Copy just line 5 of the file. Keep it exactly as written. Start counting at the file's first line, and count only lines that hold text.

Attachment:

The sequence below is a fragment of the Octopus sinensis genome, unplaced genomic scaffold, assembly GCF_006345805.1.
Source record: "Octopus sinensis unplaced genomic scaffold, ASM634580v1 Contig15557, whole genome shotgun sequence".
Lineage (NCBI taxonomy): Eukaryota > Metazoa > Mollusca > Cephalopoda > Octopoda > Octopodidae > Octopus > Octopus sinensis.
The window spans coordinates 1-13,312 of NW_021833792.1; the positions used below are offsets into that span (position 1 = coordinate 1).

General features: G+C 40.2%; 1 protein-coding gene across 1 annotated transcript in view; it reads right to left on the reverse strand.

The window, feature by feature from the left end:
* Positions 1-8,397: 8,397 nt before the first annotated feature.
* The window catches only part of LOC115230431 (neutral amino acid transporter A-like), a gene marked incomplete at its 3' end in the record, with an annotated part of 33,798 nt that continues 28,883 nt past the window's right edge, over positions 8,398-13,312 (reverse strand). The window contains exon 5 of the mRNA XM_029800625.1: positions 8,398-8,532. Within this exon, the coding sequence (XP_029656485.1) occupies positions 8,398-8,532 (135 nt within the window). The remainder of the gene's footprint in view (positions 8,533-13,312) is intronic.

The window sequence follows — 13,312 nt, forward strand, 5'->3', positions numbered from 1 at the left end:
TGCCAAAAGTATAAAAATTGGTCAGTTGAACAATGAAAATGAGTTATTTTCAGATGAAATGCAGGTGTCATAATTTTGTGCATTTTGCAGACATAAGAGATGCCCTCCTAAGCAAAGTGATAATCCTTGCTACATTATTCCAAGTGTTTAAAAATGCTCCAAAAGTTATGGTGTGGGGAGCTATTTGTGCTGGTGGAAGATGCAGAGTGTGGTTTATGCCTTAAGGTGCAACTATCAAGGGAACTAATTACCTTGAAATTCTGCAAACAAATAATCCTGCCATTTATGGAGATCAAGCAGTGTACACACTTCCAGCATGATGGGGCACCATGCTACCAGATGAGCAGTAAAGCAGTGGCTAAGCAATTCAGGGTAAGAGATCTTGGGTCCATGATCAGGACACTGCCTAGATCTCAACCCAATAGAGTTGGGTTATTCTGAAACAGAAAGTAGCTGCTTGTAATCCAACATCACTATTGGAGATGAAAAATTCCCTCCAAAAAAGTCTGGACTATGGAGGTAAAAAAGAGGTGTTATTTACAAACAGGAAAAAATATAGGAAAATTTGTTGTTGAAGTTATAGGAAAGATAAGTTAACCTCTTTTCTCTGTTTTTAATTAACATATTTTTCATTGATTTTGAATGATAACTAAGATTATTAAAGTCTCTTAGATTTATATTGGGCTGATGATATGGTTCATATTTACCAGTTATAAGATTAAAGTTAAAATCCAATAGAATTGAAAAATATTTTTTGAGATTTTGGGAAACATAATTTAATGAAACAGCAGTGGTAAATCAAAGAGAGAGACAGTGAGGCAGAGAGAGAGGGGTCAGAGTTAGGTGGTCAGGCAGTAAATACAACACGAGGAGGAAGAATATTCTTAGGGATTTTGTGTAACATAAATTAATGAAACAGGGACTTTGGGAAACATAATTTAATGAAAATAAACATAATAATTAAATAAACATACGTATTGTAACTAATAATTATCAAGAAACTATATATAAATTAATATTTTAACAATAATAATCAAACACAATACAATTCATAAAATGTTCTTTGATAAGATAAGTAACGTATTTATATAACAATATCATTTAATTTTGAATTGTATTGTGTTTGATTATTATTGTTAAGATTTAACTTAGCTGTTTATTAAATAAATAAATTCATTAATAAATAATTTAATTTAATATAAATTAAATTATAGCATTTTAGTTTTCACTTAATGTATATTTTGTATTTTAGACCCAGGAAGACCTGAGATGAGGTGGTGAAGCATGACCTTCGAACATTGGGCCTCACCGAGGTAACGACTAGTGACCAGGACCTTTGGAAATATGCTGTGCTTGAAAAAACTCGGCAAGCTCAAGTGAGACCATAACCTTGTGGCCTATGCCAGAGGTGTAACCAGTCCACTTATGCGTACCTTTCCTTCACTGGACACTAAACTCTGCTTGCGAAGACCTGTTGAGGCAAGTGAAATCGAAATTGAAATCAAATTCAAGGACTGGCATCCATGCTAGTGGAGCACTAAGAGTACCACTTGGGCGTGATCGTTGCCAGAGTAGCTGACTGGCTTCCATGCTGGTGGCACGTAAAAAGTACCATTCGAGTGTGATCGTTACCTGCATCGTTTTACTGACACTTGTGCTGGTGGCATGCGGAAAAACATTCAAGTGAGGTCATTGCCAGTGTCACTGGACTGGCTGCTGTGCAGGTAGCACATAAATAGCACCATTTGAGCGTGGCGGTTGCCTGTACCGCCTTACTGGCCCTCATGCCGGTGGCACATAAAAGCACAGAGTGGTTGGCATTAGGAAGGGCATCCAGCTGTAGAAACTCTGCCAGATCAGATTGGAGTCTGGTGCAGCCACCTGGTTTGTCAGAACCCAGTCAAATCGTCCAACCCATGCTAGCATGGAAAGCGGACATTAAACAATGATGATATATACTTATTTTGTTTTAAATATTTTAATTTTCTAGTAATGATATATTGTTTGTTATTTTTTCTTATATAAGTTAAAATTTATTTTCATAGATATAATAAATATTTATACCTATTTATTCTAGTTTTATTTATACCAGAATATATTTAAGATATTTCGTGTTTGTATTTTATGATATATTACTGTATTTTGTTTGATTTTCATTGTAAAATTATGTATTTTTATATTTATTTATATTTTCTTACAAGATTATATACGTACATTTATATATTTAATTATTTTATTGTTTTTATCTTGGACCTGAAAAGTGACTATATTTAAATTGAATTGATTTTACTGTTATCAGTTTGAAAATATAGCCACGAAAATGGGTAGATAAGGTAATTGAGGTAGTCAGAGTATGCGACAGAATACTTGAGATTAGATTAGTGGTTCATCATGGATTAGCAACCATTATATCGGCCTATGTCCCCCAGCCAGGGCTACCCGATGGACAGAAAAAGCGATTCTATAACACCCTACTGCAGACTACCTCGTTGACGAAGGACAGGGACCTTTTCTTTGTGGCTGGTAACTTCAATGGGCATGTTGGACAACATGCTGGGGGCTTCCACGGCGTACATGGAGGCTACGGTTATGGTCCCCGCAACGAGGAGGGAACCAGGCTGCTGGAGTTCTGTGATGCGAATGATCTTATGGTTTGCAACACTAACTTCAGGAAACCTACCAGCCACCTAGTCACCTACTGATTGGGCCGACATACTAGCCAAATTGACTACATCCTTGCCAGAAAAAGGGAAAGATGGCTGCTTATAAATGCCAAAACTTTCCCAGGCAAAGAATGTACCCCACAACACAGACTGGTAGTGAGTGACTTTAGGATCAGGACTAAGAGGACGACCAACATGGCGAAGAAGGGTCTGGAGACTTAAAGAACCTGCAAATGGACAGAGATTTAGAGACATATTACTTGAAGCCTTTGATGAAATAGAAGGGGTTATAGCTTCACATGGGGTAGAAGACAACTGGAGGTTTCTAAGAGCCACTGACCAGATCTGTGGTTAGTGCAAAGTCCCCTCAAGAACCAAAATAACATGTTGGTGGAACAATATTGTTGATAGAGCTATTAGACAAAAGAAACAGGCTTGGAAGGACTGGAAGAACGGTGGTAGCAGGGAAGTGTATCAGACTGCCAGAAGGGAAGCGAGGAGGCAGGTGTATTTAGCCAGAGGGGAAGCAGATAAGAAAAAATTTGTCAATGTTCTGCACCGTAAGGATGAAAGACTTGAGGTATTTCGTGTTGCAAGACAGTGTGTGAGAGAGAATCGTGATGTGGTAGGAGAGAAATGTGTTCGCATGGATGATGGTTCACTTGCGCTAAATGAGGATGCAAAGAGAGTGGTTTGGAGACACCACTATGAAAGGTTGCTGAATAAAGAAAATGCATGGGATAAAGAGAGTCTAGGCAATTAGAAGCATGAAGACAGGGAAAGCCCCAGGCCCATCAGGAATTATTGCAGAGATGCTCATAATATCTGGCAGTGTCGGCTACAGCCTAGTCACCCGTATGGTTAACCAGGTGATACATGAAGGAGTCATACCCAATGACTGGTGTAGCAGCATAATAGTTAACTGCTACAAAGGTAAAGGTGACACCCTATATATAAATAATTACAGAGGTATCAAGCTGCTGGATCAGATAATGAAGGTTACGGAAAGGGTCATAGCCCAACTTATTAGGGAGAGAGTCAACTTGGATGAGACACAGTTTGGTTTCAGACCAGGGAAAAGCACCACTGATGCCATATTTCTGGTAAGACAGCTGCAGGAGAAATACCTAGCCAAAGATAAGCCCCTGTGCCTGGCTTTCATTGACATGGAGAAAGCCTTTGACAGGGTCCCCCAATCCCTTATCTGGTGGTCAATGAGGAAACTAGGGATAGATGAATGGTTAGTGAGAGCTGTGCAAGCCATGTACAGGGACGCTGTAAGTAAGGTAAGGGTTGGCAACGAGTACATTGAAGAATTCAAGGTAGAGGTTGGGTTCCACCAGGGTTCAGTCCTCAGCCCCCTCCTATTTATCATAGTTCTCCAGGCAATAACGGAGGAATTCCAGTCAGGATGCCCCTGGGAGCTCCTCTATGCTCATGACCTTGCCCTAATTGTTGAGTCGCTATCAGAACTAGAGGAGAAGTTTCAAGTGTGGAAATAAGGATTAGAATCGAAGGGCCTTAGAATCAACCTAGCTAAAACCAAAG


General features: G+C 40.2%; 1 protein-coding gene across 1 annotated transcript in view; it reads right to left on the reverse strand.